McDonald, Michael, Bautz, Marshall W., Miller, Eric D., ZuHone, John A., McNamara, Brian R., Weeren, Reinout J. van, Bayliss, Matthew, Jones-Forman, Christine, Applegate, Douglas E., Benson, Bradford A., Carlstrom, John E., Mantz, Adam B., Bleem, Lindsey E., Chatzikos, Marios, Edge, Alastair C., Fabian, Andrew C., Garmire, Gordon P., Hlavacek-Larrondo, Julie, Stalder, Brian, and Veilleux, Sylvain, E-mail: mcdonald@space.mit.edu. DEEP CHANDRA, HST-COS, AND MEGACAM OBSERVATIONS OF THE PHOENIX CLUSTER: EXTREME STAR FORMATION AND AGN FEEDBACK ON HUNDRED KILOPARSEC SCALES. United States: N. p., 2015. Web. doi:10.1088/0004-637X/811/2/111.
McDonald, Michael, Bautz, Marshall W., Miller, Eric D., ZuHone, John A., McNamara, Brian R., Weeren, Reinout J. van, Bayliss, Matthew, Jones-Forman, Christine, Applegate, Douglas E., Benson, Bradford A., Carlstrom, John E., Mantz, Adam B., Bleem, Lindsey E., Chatzikos, Marios, Edge, Alastair C., Fabian, Andrew C., Garmire, Gordon P., Hlavacek-Larrondo, Julie, Stalder, Brian, & Veilleux, Sylvain, E-mail: mcdonald@space.mit.edu. DEEP CHANDRA, HST-COS, AND MEGACAM OBSERVATIONS OF THE PHOENIX CLUSTER: EXTREME STAR FORMATION AND AGN FEEDBACK ON HUNDRED KILOPARSEC SCALES. United States. doi:10.1088/0004-637X/811/2/111.
McDonald, Michael, Bautz, Marshall W., Miller, Eric D., ZuHone, John A., McNamara, Brian R., Weeren, Reinout J. van, Bayliss, Matthew, Jones-Forman, Christine, Applegate, Douglas E., Benson, Bradford A., Carlstrom, John E., Mantz, Adam B., Bleem, Lindsey E., Chatzikos, Marios, Edge, Alastair C., Fabian, Andrew C., Garmire, Gordon P., Hlavacek-Larrondo, Julie, Stalder, Brian, and Veilleux, Sylvain, E-mail: mcdonald@space.mit.edu. Thu . "DEEP CHANDRA, HST-COS, AND MEGACAM OBSERVATIONS OF THE PHOENIX CLUSTER: EXTREME STAR FORMATION AND AGN FEEDBACK ON HUNDRED KILOPARSEC SCALES". United States. doi:10.1088/0004-637X/811/2/111.
@article{osti_22525350,
title = {DEEP CHANDRA, HST-COS, AND MEGACAM OBSERVATIONS OF THE PHOENIX CLUSTER: EXTREME STAR FORMATION AND AGN FEEDBACK ON HUNDRED KILOPARSEC SCALES},
author = {McDonald, Michael and Bautz, Marshall W. and Miller, Eric D. and ZuHone, John A. and McNamara, Brian R. and Weeren, Reinout J. van and Bayliss, Matthew and Jones-Forman, Christine and Applegate, Douglas E. and Benson, Bradford A. and Carlstrom, John E. and Mantz, Adam B. and Bleem, Lindsey E. and Chatzikos, Marios and Edge, Alastair C. and Fabian, Andrew C. and Garmire, Gordon P. and Hlavacek-Larrondo, Julie and Stalder, Brian and Veilleux, Sylvain, E-mail: mcdonald@space.mit.edu},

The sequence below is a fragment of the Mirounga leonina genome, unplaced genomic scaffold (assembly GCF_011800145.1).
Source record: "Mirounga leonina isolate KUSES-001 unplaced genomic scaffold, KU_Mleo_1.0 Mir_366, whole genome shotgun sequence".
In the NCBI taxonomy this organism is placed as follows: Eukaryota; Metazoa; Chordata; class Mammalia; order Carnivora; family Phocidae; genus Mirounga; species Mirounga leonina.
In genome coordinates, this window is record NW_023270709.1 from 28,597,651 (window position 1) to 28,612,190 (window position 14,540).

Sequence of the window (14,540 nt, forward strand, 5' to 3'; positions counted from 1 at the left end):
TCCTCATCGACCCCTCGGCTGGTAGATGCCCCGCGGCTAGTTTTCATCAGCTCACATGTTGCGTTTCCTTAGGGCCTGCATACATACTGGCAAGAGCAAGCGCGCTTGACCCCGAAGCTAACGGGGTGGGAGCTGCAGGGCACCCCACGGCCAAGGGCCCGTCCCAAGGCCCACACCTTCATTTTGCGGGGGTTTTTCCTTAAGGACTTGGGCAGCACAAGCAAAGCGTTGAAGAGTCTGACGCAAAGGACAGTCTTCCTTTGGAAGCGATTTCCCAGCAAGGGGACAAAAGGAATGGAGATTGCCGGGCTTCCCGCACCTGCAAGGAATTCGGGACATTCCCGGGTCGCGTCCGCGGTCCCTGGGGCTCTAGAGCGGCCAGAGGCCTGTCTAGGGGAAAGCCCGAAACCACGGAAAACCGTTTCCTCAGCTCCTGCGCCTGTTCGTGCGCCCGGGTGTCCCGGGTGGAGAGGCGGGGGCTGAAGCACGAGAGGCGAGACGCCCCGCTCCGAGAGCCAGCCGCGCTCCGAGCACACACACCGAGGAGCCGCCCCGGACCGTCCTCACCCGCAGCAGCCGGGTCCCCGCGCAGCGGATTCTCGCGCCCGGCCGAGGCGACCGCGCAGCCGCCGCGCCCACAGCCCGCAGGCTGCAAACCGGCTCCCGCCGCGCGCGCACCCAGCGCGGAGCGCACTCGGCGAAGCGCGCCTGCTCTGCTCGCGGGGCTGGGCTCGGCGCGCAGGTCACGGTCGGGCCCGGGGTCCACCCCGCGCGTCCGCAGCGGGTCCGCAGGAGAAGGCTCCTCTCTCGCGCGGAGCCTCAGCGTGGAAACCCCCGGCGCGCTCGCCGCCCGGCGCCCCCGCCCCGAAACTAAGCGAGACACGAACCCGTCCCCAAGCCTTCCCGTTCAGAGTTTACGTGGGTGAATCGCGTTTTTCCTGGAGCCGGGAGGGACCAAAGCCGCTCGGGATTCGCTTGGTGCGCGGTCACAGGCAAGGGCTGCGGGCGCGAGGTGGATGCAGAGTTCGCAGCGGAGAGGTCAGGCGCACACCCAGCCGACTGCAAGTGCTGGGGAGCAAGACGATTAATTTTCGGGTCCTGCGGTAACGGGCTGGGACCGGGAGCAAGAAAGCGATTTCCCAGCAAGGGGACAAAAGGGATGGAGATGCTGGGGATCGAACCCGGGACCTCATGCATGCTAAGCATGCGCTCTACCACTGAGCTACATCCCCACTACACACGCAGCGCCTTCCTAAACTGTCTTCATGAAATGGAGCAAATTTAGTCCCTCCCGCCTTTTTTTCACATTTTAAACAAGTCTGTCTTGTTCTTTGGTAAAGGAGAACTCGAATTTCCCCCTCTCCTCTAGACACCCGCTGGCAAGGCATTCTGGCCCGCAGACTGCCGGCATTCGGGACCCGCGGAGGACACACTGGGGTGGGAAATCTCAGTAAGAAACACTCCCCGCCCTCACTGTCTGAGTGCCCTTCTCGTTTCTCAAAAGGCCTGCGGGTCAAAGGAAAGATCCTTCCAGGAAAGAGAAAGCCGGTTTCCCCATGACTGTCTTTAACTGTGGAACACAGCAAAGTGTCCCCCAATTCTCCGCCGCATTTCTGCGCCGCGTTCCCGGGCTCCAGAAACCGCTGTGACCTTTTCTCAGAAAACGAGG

abstractNote = {We present new ultraviolet, optical, and X-ray data on the Phoenix galaxy cluster (SPT-CLJ2344-4243). Deep optical imaging reveals previously undetected filaments of star formation, extending to radii of ∼50–100 kpc in multiple directions. Combined UV-optical spectroscopy of the central galaxy reveals a massive (2 × 10{sup 9} M{sub ⊙}), young (∼4.5 Myr) population of stars, consistent with a time-averaged star formation rate of 610 ± 50 M{sub ⊙} yr{sup −1}. We report a strong detection of O vi λλ1032,1038, which appears to originate primarily in shock-heated gas, but may contain a substantial contribution (>1000 M{sub ⊙} yr{sup −1}) from the cooling intracluster medium (ICM). We confirm the presence of deep X-ray cavities in the inner ∼10 kpc, which are among the most extreme examples of radio-mode feedback detected to date, implying jet powers of 2–7 × 10{sup 45} erg s{sup −1}. We provide evidence that the active galactic nucleus inflating these cavities may have only recently transitioned from “quasar-mode” to “radio-mode,” and may currently be insufficient to completely offset cooling. A model-subtracted residual X-ray image reveals evidence for prior episodes of strong radio-mode feedback at radii of ∼100 kpc, with extended “ghost” cavities indicating a prior epoch of feedback roughly 100 Myr ago. This residual image also exhibits significant asymmetry in the inner ∼200 kpc (0.15R{sub 500}), reminiscent of infalling cool clouds, either due to minor mergers or fragmentation of the cooling ICM. Taken together, these data reveal a rapidly evolving cool core which is rich with structure (both spatially and in temperature), is subject to a variety of highly energetic processes, and yet is cooling rapidly and forming stars along thin, narrow filaments.},
doi = {10.1088/0004-637X/811/2/111},
journal = {Astrophysical Journal},
issn = {0004-637X},
number = 2,
volume = 811,
place = {United States},
year = {2015},
month = {10}
}